Out beyond ideas of wrong-doing and right-doing there is a field. I’ll meet you there.
When the soul lies down in that grass, the world is too full to talk about.
After tearing the house apart while searching for my pink lighter, I found it on top of the refrigerator. I was actually not surprised my lighter had mysteriously appeared in the last place I would look. I giggled at the subtle attempt to assert disapproval in reference to my newly formed habit. I shook my head while I pushed open the door to the roof, unlit cigarette dangling from my mouth. The roof smelled like pigeon shit and earth. I imagined that at this point in time, my soul would probably smell the same. My joints ached with despair as I attempted to avoid rumination of any kind. I raised the lighter to my mouth and realized that the cigarette I so desperately craved had broken in half during my pillage of the house. I dissolved into maniacal laughter when I realized that my husband’s passive aggressive attempt to stop me from smoking had in its own blatant childishness actually been extremely effective. My laughter quickly converted into gasping sobs when I realized that somewhere out there buried deep within my husband’s chest was his unearthed love for me. It was my own fault it was not reaching me; I was too busy smearing myself with someone else’s affection. I stayed there for a few minutes, my body quaking as each sob escaped and floated out into the dry desert night. After a few minutes, they simply just stopped. I straightened myself, wiped my eyes and pushed myself through the heavy metal door. I turned back only long enough to notice the moon, burning brightly behind me in the darkness.
My husband had discovered my cigarettes one day while he was searching for scissors in my office. He had asked about them while we sat down in front of an episode of Elementary one evening.
Very casually turned towards me and asked “Whose cigarettes are those? I found them in your desk.”
He asked in a way which indicated to me that he couldn’t believe the only logical conclusion. Since we were the only occupants inside our home and he had found them in my desk; it was pretty obvious whose cigarettes they were. His hopeful eyes peered at me, practically begging for an alternative to the obvious. I considered lying to him for a millisecond and then confirmed his suspicions with a simple affirmation, “Mine.”
The micro-expressions in his face conveyed a hurt and disappointment that triggered a wave of shame. The first blow socked me right in the gut and rippled upwards. It reached right up into my chest cavity, clamping firmly down on the organ that had so desperately misled me. Quickly realizing he had betrayed his true feelings; he pasted on a smile right over the hurt. His face contorted back into something which he considered stoic; he turned back towards the television and started eating.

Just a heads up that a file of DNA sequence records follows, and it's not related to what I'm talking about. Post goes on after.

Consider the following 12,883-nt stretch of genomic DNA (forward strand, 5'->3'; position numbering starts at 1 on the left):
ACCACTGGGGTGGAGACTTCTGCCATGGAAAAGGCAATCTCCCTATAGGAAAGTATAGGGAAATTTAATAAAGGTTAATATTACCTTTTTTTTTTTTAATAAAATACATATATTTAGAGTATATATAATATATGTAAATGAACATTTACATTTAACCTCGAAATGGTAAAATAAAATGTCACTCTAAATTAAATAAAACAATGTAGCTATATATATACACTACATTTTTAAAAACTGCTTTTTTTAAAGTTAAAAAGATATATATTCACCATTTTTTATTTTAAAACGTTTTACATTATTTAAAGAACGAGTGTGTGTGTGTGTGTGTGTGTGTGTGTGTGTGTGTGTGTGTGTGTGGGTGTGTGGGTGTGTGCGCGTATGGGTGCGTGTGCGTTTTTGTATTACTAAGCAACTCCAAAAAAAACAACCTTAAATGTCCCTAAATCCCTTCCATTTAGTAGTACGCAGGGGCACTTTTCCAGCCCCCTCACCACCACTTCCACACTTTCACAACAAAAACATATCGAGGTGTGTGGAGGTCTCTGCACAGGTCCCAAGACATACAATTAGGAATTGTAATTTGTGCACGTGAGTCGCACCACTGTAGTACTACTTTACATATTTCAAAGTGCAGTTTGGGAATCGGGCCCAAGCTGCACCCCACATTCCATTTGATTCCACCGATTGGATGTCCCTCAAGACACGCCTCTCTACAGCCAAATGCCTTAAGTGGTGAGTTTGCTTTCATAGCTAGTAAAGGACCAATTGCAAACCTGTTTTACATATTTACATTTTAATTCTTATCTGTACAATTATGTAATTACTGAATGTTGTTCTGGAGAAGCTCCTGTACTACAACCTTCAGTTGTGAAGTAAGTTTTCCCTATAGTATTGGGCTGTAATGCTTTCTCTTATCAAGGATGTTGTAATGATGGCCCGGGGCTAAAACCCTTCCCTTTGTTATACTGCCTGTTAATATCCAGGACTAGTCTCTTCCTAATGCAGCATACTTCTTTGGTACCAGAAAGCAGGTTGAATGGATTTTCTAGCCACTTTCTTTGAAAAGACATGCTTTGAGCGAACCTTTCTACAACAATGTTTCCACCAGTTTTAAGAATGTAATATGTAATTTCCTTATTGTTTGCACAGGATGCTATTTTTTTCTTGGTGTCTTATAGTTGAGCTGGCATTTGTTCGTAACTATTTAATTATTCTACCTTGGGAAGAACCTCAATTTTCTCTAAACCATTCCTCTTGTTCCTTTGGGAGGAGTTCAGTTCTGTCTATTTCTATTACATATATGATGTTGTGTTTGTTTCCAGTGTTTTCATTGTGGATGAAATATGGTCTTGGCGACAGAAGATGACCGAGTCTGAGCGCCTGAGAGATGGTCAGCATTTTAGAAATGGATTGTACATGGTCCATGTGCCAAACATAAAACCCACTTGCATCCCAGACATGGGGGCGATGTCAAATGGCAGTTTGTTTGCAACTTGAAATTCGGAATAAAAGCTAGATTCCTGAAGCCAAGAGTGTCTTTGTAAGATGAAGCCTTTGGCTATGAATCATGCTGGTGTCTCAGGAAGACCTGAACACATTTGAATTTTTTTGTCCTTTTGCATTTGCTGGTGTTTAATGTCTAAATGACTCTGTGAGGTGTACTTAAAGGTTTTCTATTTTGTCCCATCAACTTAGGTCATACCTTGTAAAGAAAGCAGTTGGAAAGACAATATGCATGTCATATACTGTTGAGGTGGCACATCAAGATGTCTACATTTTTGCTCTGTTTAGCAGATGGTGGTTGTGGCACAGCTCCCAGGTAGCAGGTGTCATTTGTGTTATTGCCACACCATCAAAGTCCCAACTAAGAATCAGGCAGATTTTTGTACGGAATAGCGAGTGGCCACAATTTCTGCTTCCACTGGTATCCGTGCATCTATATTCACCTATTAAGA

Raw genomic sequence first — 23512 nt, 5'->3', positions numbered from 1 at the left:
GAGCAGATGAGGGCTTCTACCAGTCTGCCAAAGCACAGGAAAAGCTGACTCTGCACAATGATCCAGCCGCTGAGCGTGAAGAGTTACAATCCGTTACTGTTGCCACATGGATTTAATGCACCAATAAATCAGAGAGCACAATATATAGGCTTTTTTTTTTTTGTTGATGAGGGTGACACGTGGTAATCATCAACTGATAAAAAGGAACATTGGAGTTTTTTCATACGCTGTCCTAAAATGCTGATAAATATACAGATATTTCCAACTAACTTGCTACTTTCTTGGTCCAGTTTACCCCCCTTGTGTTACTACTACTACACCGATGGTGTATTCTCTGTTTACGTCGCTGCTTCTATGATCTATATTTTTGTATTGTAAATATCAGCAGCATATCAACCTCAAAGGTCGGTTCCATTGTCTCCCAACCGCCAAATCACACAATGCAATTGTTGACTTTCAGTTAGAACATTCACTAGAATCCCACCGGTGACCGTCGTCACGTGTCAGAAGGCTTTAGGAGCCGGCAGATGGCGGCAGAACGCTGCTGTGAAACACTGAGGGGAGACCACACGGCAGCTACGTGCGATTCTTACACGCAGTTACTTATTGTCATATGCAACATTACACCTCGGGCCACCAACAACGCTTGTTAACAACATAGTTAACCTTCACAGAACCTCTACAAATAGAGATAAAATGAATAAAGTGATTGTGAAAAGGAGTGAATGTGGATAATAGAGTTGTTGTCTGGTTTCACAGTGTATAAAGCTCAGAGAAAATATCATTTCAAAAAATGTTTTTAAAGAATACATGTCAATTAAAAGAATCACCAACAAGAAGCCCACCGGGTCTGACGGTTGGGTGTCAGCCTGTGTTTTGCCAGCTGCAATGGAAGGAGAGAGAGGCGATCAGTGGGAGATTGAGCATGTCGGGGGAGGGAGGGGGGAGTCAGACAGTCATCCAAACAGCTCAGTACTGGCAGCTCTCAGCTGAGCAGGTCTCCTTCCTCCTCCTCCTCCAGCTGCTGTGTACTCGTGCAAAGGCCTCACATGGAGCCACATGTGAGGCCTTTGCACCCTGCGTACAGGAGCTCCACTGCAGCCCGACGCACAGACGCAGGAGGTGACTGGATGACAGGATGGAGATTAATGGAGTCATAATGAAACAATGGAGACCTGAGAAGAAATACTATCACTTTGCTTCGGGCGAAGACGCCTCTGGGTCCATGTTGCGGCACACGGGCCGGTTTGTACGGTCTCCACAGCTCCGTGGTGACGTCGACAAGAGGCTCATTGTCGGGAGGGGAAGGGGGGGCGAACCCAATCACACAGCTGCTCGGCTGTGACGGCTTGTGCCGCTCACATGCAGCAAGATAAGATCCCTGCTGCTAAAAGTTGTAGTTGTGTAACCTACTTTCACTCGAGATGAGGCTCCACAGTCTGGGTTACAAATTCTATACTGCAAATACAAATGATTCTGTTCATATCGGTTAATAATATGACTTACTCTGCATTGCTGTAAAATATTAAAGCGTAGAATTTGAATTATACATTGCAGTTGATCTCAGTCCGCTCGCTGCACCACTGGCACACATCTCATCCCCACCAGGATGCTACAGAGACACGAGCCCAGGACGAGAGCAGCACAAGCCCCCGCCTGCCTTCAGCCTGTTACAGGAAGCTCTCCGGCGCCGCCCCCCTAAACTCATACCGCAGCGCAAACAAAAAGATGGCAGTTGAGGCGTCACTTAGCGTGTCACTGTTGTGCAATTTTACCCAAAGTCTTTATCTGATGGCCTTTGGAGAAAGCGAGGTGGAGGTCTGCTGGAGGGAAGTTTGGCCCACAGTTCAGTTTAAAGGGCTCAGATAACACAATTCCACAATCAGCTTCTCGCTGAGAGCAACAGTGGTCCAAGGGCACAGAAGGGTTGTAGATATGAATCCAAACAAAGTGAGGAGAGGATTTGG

Just like that, he had vanished. My husband was always retreating back into some impenetrable shell that left me barking into thin air. I never learned to back away before he disappeared. I was always left alone to paw at the ground snarling. He finished his food quietly and withdrew into the majlis to mindlessly click buttons and inhale grape flavored smoke. I sat there on the floor with the remnants of dinner spread out in front of me; knowing that the phone call I was about to make was inescapable.
Later that Night…
We had retreated to our separate corners of the apartment. My husband was occupied with his nightly ritual of tobacco and too much audio-visual stimulation. I had purposefully taken up residence in the furthest room from the majlis, which was ironically our bedroom. I had fallen into a nightly routine of phoning Hamoodi while I nervously paced back and forth between the bedroom and the office. If I was not alone in the house, I was not able to completely give myself to the call. With one ear I absorbed Hamoodi’s improving English and desperate declarations of love. With the other ear, I carefully listened for any sounds indicating that my husband was approaching.
“I can live with you anywhere. I have two hands and two legs al hamdililah. I don’t have anything, but we will have a good life. We can start over, go anywhere. You don’t have to be an English teacher if you don’t want and I don’t have to be a driver. We can do anything.”
I heard him utter these beautiful and romantic words, but I wondered if they were true. Although I was desperate to believe him, would I really be able to start over? Did I deserve to start over after what I had done? Was this all just some phony codependent relationship, designed by circumstance and whipped into frenzy by need and the bitter dryness of a close minded city? Were we simply two satellites orbiting in the blackness, grasping onto each other to avoid going alone into the void?
All I knew was that when a present is opened; you can never re-wrap it the same way. I had opened this door to madness, so it might always remain slightly ajar and creaking. Our place was now beyond right or wrong, beyond reality and illusion; it was further than that. We were beyond each other, souls lying in the grass; speechless at the fullness of it all.